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In Tribute: Officer Sean Collier

BOSTON (CBS) --- All he ever wanted to be was a police officer.

Officer Sean Collier, 27, joined the MIT police force in January of 2012. Prior to that he was a civilian employee of the Somerville Police Department. MIT Police Chief John DiFava described Collier as a "dedicated officer who was extremely well liked by his colleagues."

Three days after the Boston Marathon Bombings, Collier was toward the end of his shift policing the MIT campus when the two bombing suspects came up to his car and police say, abruptly ended his life.

Collier was found in his vehicle near the Stata Center on campus around 10:30 p.m. He had several gunshot wounds and was pronounced dead at Mass. General Hospital.

Police say the brothers were after Collier's gun, about to lead police on a violent chase which would eventually end in the death of one of the suspects, Tamerlan Tsaranaev. Tamerlan's brother Dzhokhar got away, only to be captured nearly 24 hours later hiding in a Watertown boat.

Collier graduated from Wilmington High School in 2004. He went on to graduate from Salem State University with honors in 2009, with a degree in criminal justice. He considered injured MBTA Transit Officer 'Dic' Donohue a close friend.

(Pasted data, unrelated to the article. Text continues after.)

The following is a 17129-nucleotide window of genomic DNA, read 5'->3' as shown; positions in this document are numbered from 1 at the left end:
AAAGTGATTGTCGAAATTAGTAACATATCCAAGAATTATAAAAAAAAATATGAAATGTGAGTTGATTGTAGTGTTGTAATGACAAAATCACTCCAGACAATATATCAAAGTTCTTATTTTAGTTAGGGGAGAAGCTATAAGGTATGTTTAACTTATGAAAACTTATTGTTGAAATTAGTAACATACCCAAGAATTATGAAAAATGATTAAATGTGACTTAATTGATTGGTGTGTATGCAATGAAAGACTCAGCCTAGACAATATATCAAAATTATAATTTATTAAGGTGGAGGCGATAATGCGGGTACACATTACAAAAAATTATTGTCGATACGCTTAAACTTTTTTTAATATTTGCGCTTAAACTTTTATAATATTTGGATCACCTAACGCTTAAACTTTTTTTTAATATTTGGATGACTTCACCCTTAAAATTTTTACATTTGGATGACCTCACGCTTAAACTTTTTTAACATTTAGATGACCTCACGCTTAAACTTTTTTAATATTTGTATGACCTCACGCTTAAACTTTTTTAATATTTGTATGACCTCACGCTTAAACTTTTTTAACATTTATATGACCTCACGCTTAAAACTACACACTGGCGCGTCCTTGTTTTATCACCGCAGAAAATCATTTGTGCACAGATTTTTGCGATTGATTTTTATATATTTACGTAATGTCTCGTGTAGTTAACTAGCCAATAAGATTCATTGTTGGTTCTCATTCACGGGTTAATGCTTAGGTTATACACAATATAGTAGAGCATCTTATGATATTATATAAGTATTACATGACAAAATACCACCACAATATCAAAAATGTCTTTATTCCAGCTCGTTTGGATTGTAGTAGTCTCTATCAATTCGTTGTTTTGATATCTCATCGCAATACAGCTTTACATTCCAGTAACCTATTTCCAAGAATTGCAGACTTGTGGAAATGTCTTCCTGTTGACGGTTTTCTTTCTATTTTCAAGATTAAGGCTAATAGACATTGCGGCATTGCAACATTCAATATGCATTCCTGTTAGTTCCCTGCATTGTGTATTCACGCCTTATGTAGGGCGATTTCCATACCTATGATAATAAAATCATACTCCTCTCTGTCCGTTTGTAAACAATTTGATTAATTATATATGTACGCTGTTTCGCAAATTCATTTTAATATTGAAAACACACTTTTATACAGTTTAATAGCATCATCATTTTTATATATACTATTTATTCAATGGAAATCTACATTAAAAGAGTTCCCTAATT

Collier's family released this statement after his death:

"We are heartbroken by the loss of our wonderful and caring son and brother, Sean Collier. Our only solace is that Sean died bravely doing what he committed his life to – serving and protecting others. We are thankful for the outpouring of support and condolences offered by so many people. We are grieving his loss and ask that the media respect our privacy at this time."

A memorial service held at MIT for Collier attracted law enforcement from across the country. Vice President Joe Bidden attended. His death became the impetus for a new Massachusetts law that would extend benefits to the family of slain campus police.

At the time of his death, Collier was about to leave his job at MIT and be sworn in as a Somerville Police officer.

In May, Governor Patrick signed an executive order authorizing the Mayor of Somerville to posthumously appoint Collier as a city police officer.

The police chief said that Collier would have been a "superstar" for them.


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